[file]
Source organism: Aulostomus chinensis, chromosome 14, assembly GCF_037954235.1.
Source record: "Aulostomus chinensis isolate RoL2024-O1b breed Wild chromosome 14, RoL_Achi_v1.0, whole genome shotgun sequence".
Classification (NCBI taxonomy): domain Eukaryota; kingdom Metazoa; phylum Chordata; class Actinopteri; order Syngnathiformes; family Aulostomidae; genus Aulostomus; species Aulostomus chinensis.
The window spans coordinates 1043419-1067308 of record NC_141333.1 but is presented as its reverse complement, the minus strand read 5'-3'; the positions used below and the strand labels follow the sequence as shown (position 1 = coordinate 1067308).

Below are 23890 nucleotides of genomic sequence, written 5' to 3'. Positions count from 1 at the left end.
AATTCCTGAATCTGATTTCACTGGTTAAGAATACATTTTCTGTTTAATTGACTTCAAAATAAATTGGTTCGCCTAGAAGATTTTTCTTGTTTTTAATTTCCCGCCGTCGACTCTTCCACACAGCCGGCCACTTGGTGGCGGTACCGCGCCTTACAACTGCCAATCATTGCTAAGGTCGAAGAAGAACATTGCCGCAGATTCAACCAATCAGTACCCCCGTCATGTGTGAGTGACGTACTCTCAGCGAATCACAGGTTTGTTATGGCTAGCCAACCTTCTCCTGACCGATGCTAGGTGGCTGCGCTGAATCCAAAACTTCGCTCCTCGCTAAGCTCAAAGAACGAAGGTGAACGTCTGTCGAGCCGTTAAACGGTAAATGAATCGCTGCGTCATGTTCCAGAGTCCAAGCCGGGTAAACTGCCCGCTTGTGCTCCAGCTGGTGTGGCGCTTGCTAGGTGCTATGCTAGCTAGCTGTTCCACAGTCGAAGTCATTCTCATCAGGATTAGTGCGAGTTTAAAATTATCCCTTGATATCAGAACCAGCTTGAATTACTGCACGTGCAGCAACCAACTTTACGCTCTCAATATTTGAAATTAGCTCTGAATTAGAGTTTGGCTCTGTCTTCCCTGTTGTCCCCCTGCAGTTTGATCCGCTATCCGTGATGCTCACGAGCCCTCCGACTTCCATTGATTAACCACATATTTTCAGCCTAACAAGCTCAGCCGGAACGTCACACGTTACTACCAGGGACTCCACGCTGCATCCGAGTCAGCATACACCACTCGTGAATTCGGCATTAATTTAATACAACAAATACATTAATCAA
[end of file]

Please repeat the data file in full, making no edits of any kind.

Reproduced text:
Source organism: Aulostomus chinensis, chromosome 14, assembly GCF_037954235.1.
Source record: "Aulostomus chinensis isolate RoL2024-O1b breed Wild chromosome 14, RoL_Achi_v1.0, whole genome shotgun sequence".
Classification (NCBI taxonomy): domain Eukaryota; kingdom Metazoa; phylum Chordata; class Actinopteri; order Syngnathiformes; family Aulostomidae; genus Aulostomus; species Aulostomus chinensis.
The window spans coordinates 1043419-1067308 of record NC_141333.1 but is presented as its reverse complement, the minus strand read 5'-3'; the positions used below and the strand labels follow the sequence as shown (position 1 = coordinate 1067308).

Below are 23890 nucleotides of genomic sequence, written 5' to 3'. Positions count from 1 at the left end.
AATTCCTGAATCTGATTTCACTGGTTAAGAATACATTTTCTGTTTAATTGACTTCAAAATAAATTGGTTCGCCTAGAAGATTTTTCTTGTTTTTAATTTCCCGCCGTCGACTCTTCCACACAGCCGGCCACTTGGTGGCGGTACCGCGCCTTACAACTGCCAATCATTGCTAAGGTCGAAGAAGAACATTGCCGCAGATTCAACCAATCAGTACCCCCGTCATGTGTGAGTGACGTACTCTCAGCGAATCACAGGTTTGTTATGGCTAGCCAACCTTCTCCTGACCGATGCTAGGTGGCTGCGCTGAATCCAAAACTTCGCTCCTCGCTAAGCTCAAAGAACGAAGGTGAACGTCTGTCGAGCCGTTAAACGGTAAATGAATCGCTGCGTCATGTTCCAGAGTCCAAGCCGGGTAAACTGCCCGCTTGTGCTCCAGCTGGTGTGGCGCTTGCTAGGTGCTATGCTAGCTAGCTGTTCCACAGTCGAAGTCATTCTCATCAGGATTAGTGCGAGTTTAAAATTATCCCTTGATATCAGAACCAGCTTGAATTACTGCACGTGCAGCAACCAACTTTACGCTCTCAATATTTGAAATTAGCTCTGAATTAGAGTTTGGCTCTGTCTTCCCTGTTGTCCCCCTGCAGTTTGATCCGCTATCCGTGATGCTCACGAGCCCTCCGACTTCCATTGATTAACCACATATTTTCAGCCTAACAAGCTCAGCCGGAACGTCACACGTTACTACCAGGGACTCCACGCTGCATCCGAGTCAGCATACACCACTCGTGAATTCGGCATTAATTTAATACAACAAATACATTAATCAA